It seems every year there is a new disaster either natural or man-made that we are supposed to emotionally and financially respond to. Recently we’ve had the oil spill off New Zealand, the earthquakes in Haiti, Turkey Chile and Japan, the nuclear disaster in Fukushima Prefecture in Japan, the Deepwater Horizon oil spill in the Gulf of Mexico and the fear of avian flu.
And before the recent batch of disasters we had the Exxon Valdes oil spill, SARs and foot and mouth epidemics and the Indian Ocean tsunami. Just the most cursory search of the internet will reveal a dark litany of deaths caused by negligence, freak weather and tectonic movement. It seems to go by so fast it is easy to forget. The Chile mining disaster when we followed the fate of that brave band of trapped miners is already fading from memory. The scenes of devastation caused by Hurricane Katrina in 2005 seem almost as a half forgotten dream. The world is even starting to lose interest in the epoch defining moment in 2001 when the World Trade Center was attacked.
Our children will read about these things in their history books and yawn. Their minds will wonder to sunny beaches in Koh Samui, to Christmas and to break time games of football. The only ones who remember are the victims and the family of the victims. The media bombards us with gruesome images and then celebrities and politicians make appeals for money. In short the media onslaught and the demand on our sympathies and resources are causing disaster fatigue. The result of this is that often the perpetrators get off lightly.
A good example of this is the Bhopal disaster in 1984. The Union Carbide India Limited (UCIL) pesticide plant in Bhopal, Madhya Pradesh, India leaked methyl isocyanate gas and other chemicals. The immediate death toll was 3,000 and 8,000 people have since died from gas related diseases. (Wikipedia: http://en.wikipedia.org/wiki/Bhopal_disaster).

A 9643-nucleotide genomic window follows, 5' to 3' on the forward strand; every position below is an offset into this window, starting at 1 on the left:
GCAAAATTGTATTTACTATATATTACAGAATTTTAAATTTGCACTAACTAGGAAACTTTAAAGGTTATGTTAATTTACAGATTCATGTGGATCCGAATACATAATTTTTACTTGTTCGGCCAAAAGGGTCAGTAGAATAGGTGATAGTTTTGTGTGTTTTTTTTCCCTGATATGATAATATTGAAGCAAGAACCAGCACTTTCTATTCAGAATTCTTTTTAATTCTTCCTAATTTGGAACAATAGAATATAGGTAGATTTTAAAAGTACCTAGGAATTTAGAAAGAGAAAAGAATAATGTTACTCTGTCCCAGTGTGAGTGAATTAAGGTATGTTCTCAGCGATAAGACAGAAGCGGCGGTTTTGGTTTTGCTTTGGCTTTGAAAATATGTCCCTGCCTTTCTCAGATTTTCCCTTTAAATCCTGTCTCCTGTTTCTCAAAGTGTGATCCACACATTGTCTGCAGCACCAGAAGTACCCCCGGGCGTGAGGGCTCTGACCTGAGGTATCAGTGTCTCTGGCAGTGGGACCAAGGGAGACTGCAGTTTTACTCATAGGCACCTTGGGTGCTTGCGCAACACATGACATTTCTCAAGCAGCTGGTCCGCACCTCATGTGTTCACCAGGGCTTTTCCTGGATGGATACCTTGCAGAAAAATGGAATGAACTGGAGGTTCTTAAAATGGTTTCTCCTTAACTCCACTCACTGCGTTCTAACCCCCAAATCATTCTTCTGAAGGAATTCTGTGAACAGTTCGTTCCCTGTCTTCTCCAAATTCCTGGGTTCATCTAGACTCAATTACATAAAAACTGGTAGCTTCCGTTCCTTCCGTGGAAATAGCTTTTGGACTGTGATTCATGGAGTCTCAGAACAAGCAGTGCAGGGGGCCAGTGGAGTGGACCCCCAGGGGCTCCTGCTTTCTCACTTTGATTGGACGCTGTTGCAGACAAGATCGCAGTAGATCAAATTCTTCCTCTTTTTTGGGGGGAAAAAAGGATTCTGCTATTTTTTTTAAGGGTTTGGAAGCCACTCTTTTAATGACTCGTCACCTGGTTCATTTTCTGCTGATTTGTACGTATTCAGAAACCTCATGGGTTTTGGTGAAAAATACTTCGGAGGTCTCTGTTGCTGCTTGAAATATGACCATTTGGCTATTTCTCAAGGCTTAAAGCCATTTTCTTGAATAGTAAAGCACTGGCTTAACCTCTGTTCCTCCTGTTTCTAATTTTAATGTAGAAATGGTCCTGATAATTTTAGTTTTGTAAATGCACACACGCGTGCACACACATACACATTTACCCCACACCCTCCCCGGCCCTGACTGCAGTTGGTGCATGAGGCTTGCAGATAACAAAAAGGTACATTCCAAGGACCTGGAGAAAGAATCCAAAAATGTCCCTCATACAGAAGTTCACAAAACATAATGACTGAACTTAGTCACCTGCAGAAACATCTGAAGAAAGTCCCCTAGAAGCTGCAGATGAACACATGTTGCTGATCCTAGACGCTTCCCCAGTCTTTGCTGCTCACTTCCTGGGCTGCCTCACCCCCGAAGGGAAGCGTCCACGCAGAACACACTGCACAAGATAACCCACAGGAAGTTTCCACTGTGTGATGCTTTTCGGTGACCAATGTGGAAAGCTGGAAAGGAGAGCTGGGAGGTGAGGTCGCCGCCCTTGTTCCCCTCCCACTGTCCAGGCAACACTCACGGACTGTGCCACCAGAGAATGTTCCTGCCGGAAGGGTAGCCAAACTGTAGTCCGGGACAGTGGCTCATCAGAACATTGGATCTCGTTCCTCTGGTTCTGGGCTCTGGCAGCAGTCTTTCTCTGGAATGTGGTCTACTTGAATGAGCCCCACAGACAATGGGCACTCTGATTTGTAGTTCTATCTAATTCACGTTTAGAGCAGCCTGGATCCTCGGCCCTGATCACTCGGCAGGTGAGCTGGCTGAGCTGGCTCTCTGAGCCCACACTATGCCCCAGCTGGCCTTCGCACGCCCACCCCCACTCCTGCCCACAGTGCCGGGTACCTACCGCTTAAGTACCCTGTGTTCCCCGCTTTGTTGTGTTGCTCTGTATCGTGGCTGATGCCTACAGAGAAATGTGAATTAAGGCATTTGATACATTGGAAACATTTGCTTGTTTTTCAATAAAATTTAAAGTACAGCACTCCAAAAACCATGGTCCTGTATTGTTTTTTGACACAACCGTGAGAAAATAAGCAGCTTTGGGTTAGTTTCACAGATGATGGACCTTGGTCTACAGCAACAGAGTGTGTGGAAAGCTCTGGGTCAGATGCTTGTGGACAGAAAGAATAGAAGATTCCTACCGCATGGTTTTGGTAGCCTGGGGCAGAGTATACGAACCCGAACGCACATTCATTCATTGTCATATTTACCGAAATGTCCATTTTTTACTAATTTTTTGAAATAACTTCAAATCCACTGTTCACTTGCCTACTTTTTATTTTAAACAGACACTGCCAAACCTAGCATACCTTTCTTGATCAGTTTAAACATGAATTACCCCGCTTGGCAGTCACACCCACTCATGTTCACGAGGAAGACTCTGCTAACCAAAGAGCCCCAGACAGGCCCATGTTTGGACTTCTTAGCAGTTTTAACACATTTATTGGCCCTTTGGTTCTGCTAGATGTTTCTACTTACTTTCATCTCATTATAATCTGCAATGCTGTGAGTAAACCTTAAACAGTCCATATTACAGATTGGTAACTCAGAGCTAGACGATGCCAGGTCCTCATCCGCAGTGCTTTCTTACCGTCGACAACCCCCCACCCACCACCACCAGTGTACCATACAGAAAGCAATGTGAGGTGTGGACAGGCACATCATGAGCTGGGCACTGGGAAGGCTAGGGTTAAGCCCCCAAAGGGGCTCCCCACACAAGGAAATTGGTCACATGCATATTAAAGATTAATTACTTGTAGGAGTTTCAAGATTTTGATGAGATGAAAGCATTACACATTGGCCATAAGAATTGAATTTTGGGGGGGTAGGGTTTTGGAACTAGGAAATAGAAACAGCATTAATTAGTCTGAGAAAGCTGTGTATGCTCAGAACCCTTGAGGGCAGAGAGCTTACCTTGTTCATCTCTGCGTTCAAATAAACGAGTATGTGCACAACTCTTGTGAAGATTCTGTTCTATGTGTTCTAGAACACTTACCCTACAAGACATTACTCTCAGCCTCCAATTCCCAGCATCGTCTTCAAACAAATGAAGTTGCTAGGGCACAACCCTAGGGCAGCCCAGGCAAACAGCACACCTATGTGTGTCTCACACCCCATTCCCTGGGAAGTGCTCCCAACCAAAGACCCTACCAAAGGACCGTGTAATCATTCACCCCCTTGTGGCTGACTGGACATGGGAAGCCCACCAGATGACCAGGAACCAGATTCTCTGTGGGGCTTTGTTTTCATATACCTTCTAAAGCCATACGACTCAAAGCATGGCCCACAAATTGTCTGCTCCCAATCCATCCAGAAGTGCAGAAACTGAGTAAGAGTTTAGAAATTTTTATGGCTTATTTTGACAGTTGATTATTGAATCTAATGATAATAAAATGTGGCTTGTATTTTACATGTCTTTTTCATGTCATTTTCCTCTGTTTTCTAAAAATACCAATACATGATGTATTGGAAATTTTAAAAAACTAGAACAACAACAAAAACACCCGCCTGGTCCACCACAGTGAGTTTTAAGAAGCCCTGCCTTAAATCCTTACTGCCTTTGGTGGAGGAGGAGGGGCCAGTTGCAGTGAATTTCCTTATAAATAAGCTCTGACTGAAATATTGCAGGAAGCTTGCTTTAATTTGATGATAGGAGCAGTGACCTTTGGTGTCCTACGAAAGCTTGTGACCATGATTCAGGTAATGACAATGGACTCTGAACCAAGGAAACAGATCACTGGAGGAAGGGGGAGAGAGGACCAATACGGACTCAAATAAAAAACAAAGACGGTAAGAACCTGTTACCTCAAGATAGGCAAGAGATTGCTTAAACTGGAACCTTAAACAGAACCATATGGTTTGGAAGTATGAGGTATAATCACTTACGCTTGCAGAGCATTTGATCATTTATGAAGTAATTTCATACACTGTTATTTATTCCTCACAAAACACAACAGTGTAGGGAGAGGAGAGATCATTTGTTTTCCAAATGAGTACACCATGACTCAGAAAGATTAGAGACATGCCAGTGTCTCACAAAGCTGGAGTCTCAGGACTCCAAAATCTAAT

Countless more inhabitants of the city of Bhopal have permanent respiratory problems, reproductive defects, immune and neurological disorders, lung injury and birth defects. It is hard for the Indian authorities to get exact figures of the numbers of people affected but it is estimated that the Bhopal pesticide plant disaster has affected between 100,000 to 200,000 people.
And what were the punishments handed out to the negligent factory owners that deliberately ignored safety regulations, poorly maintained the plant and used unskilled labor all to save money and improve the bottom line? In 2010 7 ex-employees of UCIL along with the former chairman received 2-year prison sentences and personal fines of $2,000. The lack of justice is a heinous crime in itself.
Karl Marx noted that the first time history repeats itself it is tragic, the second time it is farcical. He forgot to add that the fourth and fifth time it happens it becomes absurd and then forgettable. Only those who suffer feel the injustice permanently; only they refuse to believe the white washing; only they refuse to go on to the next disaster.
It is time that the punishments start to fit the crimes; that we do more to prepare and prevent rather than reel from one shocking story to the next. It is time that we stop letting the world be ruled by the greed for pieces of paper (money) and instead by common sense. It is such a simple idea that it is anarchic.